European garden: Giant onion

Back in October 2015 I planted some ‘Red Cross’ overwintering onions. I started harvesting them yesterday, and boy how they’ve grown! This was the first I pulled up, and it weighed in at 280g. I wasn’t aiming for giant vegetables, but I’m not complaining 🙂

Summer is here now (not that you can tell from the weather) and the tulips are over, but it’s worth reading Kitchen Counter Culture’s post on Tasty Tulip Ideas in preparation for next spring. My tulips are in containers and I need to dry them out and store them to encourage them to flower again next year; I want to plant them out in the front garden.

Meanwhile we have been enjoying seasonal rhubarb and there’s a lot of chatter about how best to use up a glut. Tin & Thyme explains how to dry rose petals to use with rhubarb, a delightful combination, and Dogwooddays has 8 delicious recipes for surviving a rhubarb glut. I am particularly intrigued by the Rhubarb & Mint jam.

I wanted to include some European garden flavours from the archives, so check out Heidelbeere: delectable cousin of the American blueberry from Berlin Plants, which has some lovely insights into German culture and foraging. My Kitchen in Spain does the same for the Iberian peninsula, going foraging for wild fennel. I Cook Greek introduced me to a new wild plant, Tordylium officinalis, and a delicious recipe for Cretan wild greens kalitsounia pastries.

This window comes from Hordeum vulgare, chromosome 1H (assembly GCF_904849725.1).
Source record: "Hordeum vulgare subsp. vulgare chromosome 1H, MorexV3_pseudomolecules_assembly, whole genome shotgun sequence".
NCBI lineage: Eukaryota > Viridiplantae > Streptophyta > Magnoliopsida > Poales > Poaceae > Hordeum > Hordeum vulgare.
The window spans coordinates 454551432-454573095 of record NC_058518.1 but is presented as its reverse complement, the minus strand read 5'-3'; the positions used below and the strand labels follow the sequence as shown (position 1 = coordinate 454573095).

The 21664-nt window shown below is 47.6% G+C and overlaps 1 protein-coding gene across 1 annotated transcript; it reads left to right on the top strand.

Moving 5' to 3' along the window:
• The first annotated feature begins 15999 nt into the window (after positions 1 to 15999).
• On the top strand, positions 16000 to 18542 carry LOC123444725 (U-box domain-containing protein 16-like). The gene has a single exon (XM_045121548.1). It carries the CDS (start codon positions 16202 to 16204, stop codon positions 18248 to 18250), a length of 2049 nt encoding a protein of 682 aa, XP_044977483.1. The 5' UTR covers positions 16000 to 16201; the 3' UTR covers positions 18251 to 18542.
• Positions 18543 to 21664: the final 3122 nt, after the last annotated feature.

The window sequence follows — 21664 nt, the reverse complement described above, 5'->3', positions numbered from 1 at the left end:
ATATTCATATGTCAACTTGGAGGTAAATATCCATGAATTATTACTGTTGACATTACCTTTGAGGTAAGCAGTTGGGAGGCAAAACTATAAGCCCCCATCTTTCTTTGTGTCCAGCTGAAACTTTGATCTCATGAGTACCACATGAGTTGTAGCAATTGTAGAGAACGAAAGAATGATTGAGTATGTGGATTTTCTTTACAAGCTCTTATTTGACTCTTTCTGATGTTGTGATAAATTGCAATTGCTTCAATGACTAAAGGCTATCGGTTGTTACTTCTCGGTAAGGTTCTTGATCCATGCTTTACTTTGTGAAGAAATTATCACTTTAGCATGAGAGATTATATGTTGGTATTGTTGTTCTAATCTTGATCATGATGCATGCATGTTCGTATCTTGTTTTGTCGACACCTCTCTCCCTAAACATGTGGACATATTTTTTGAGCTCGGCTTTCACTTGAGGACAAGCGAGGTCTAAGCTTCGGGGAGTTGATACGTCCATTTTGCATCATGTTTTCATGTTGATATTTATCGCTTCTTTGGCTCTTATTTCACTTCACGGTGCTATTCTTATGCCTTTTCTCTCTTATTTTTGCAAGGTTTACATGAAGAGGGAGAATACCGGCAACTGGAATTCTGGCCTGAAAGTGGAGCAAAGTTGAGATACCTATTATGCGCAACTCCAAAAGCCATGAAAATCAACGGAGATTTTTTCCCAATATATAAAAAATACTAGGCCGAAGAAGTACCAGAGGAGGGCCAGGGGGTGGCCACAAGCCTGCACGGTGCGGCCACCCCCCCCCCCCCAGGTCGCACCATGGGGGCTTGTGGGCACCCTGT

Jade Pearls and Alien Eyeballs bargain

I’ve written before about my love for parsley, but Behind the French Menu discusses it its place in French cuisine. Meanwhile, Pure Portugal discusses Eating Invisible Flowers: the Delicious Mystery of FIGS: “Nine fossils from the Jordan Valley dating to about 9400 B.C. prove that ficus was one of the earliest plants to be cultivated by man – amazingly, more than 1000 years before wheat or rye.”

Flowers are rarely divisive, you would think (although there is a precedent in the Wars of the Roses!), but in Austria the cornflower is the beautiful flower with an ugly past. So that’s a link from 8 of the countries in the EU (I might do the rest in future editions of Tendrils) and here’s a bonus post from Norway as it keeps coming up in the Brexit discussions: Stephen Barstow’s Solstice sweet and sour soup greens.

Which just leaves me to suggest that botanical bibliophiles might want to contribute to the RHS Lindley Libraries to help preserve our horticultural heritage, and that if you get peckish this weekend you really should try my baked herby feta.


There’s still time to take advantage of the Suttons offer to buy up to 3 of their FloralFusions seed shakers for 1 penny each. There’s several varieties (normally £5.99) to choose from, so you can mix and match or share your bargain with friends! A quick and easy way to add colour and scent to your garden this year, and to attract beneficial insects. Why not add a floral strip to your allotment?